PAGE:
samedi 12 avril 2008

Brick Walls Reviews

At the Edinburgh Fringe 2006, 'Brick Walls' was met with unanimously fantastic reviews. Here are some selections:

Scotsman (Zoe Green) **** 'Pick of the Week'
Although this is the first show they've written and performed together, Dan Mansell and Thomas Eccleshare could be destined to become one of those legendary comic duos. Mansell and Eccleshare have faces designed for comedy: a flicker of Eccleshare's eyebrow and the audience is reduced to helpless laughter. A mixture of artful dialogue, impeccable choreography and exquisite comic timing make it a pleasure to spend an hour with these guys. The script is a thing of beauty, vacillating between fantastical dream images and surreal, Pinteresque dialogue...The silences are as powerful and eloquent as the dialogue - full of movement, mime and clowning. So impeccable is their choreography that they can do joint routines with buckets over their heads. For two actors who haven't been to drama school (yet), the show is incredibly professional. Tom and Dan have only just graduated from Cambridge: let's hope they forget the milk round and collaborate with each other instead. (Pete Shaw) ****
Mansell and Eccleshare together give a perfectly synchronised performance, flowing between powerful drama and physical theatre with the fluidity of mercury...With clever writing and strong performances, this makes for a definitive Fringe show.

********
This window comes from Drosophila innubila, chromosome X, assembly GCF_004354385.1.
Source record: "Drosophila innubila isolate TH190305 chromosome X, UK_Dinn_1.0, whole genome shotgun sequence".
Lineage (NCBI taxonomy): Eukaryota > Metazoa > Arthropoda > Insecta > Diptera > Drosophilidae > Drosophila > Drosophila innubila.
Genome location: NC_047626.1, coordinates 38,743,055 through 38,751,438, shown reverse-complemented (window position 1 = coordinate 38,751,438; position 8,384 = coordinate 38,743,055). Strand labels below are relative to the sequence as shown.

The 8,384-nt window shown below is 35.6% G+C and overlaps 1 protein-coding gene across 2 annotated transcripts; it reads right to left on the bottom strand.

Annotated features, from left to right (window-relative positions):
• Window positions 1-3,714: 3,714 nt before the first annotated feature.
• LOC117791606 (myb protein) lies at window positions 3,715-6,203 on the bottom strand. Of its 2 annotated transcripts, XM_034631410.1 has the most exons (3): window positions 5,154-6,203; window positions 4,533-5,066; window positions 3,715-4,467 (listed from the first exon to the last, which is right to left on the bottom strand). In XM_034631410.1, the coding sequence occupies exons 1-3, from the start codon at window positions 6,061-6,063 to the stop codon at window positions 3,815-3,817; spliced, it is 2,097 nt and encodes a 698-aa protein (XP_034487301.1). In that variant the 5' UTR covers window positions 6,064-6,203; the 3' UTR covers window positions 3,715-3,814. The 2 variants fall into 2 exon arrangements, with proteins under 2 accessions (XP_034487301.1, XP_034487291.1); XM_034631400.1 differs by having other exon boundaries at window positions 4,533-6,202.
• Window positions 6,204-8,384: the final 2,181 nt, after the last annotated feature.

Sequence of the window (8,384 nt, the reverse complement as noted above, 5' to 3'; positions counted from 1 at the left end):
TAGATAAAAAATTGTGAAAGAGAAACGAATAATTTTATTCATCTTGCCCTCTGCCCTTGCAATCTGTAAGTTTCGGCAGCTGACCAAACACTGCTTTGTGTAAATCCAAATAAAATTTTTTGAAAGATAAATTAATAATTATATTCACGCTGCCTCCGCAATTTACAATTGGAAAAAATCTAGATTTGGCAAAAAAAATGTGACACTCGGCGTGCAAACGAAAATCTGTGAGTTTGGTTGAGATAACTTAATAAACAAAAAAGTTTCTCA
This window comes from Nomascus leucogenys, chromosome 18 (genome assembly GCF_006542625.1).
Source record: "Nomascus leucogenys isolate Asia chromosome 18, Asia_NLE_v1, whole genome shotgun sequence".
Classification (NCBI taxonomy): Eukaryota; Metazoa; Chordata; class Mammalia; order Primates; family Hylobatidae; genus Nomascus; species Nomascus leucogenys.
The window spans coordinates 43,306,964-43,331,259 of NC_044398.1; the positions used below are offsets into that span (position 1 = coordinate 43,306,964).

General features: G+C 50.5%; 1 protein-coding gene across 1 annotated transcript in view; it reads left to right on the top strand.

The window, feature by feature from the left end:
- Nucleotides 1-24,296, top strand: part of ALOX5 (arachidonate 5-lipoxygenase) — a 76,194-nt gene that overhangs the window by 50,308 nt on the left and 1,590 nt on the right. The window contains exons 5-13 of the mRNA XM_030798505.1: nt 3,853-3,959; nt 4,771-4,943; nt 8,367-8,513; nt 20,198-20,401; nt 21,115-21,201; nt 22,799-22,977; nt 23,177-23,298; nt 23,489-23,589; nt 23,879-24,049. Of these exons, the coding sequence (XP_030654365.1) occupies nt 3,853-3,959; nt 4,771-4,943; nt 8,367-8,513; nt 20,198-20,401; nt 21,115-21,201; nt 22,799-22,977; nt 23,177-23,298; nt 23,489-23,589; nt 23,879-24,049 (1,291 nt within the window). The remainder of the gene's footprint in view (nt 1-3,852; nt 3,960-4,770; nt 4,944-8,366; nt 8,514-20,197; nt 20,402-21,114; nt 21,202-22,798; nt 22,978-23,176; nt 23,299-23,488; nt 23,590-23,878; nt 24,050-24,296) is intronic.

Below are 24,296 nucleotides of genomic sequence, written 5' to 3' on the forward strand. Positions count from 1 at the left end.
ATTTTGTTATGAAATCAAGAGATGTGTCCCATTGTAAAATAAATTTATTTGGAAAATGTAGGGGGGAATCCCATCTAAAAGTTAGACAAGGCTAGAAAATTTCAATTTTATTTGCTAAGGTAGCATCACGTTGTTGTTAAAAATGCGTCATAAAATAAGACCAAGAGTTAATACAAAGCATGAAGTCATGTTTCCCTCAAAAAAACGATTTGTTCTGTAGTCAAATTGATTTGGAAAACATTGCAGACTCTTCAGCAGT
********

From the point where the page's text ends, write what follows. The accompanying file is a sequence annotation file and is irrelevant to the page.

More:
Writers Guild (Eiriona Jackson)
The exchanges between the characters are witty, carefully constructed and illuminate the writers’ ability to demark differences in character with enough subtlety to avoid presenting them as polarised archetypes...This piece is engaging, well structured and displays signs of genuine originality.

Edinburgh Evening News (Simon Neville)
Slightly bizarre, and the acting was fantastic and I left feeling content.

ThreeWeeks ****
Possibly one of the most wonderful descents into madness in a confined space ever.

Compelling bouts of silence and slapstick paranoia lead the two into their own stories, and before long the tiny space is jam packed with fictitious characters. Beautifully inspiring the audience’s imagination, the duo’s madness escalates until their delusions become as real to the watchers as they are to the trapped comrades. Both clever and engrossing, it makes incarceration look like a whole world of fun.

The Stage
Funny and poignant.

Festival Radio ****
Innovative and imaginative.

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